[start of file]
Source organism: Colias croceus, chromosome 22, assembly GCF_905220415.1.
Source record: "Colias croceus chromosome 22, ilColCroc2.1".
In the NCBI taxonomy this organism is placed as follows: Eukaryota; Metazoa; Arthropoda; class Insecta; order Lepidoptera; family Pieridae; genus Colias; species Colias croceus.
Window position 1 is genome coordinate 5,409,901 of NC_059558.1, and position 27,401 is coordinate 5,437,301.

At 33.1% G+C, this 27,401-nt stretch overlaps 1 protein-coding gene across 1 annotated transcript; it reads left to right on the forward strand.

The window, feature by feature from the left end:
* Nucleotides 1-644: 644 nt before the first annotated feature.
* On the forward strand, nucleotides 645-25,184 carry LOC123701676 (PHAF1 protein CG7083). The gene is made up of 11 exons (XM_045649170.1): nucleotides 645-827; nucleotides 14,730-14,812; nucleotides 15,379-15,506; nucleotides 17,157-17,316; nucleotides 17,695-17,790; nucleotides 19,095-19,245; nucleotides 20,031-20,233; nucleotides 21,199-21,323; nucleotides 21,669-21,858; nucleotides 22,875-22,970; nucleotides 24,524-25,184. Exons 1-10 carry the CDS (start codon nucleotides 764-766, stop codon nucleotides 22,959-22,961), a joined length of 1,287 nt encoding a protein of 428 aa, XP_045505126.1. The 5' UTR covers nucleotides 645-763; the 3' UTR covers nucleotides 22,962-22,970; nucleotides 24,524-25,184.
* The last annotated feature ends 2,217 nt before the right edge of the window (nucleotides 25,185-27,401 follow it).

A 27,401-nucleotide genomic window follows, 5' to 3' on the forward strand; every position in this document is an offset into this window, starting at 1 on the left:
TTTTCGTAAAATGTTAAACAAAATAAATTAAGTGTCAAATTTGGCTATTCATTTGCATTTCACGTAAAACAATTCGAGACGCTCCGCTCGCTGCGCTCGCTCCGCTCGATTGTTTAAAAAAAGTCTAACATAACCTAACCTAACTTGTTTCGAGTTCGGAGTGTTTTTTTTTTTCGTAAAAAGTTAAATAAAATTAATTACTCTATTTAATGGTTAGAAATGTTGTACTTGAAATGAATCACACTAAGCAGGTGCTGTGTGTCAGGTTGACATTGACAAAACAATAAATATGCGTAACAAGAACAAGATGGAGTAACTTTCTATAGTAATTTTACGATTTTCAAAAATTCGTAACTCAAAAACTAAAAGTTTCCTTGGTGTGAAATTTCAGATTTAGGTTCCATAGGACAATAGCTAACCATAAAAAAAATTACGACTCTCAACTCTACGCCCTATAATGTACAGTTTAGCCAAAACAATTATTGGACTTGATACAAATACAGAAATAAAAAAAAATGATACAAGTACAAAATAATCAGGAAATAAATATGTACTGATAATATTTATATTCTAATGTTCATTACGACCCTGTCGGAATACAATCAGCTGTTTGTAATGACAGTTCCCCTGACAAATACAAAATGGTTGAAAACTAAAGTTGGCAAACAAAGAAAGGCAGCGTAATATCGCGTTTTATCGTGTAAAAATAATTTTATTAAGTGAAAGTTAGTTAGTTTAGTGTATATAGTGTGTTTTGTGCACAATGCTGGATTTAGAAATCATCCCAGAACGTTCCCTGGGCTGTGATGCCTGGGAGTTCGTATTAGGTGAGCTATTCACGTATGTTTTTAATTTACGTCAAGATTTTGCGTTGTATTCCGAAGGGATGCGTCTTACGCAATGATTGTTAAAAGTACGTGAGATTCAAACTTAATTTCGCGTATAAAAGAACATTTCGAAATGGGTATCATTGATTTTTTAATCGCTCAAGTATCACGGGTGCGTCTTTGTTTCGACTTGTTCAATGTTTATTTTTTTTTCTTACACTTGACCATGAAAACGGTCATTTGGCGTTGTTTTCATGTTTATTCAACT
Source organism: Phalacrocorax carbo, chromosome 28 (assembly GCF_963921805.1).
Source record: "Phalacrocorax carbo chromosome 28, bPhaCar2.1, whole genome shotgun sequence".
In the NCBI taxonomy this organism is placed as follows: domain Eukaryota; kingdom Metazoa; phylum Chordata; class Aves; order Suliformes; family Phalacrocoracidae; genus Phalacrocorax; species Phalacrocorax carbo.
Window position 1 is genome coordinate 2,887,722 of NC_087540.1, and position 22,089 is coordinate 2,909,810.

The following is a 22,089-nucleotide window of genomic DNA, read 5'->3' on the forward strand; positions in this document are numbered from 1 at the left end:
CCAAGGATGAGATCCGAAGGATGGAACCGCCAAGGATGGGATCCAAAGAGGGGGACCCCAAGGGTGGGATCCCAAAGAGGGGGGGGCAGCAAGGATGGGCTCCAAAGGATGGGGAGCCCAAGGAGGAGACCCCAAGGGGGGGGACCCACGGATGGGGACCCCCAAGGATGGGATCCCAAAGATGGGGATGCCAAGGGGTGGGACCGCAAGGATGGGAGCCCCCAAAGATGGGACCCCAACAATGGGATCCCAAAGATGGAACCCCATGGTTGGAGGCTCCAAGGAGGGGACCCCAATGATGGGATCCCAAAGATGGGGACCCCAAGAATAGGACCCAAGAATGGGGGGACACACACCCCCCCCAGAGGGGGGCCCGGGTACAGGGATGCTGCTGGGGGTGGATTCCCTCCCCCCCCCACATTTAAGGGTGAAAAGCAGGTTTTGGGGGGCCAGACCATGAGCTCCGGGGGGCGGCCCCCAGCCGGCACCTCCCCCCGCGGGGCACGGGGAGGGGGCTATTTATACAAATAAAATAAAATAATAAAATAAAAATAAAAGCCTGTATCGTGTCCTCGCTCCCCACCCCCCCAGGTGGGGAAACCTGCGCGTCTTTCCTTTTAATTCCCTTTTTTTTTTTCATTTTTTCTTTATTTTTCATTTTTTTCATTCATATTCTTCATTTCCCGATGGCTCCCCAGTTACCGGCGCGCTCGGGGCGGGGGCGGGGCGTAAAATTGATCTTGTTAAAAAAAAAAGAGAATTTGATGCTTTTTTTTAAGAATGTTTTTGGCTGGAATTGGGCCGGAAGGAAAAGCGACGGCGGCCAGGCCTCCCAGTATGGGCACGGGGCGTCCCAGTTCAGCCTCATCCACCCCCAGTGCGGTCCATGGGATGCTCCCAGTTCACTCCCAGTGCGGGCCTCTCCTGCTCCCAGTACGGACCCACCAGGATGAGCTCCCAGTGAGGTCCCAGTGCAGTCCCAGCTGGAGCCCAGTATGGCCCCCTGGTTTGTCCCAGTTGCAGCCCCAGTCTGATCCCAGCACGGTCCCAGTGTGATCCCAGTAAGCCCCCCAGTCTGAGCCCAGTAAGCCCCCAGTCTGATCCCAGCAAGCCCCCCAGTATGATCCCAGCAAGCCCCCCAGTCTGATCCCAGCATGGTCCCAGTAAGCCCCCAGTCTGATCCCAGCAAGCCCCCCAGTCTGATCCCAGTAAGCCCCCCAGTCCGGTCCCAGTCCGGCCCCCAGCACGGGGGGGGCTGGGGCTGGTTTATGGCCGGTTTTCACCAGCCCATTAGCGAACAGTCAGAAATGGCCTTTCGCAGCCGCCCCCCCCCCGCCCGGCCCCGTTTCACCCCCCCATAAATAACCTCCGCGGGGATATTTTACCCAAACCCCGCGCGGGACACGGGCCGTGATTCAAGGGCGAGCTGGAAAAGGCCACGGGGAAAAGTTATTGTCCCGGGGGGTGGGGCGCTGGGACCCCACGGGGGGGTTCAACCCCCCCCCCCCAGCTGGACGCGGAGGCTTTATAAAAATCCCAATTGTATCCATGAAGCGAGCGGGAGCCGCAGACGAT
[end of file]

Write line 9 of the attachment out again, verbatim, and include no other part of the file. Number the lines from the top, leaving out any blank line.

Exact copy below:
* The last annotated feature ends 2,217 nt before the right edge of the window (nucleotides 25,185-27,401 follow it).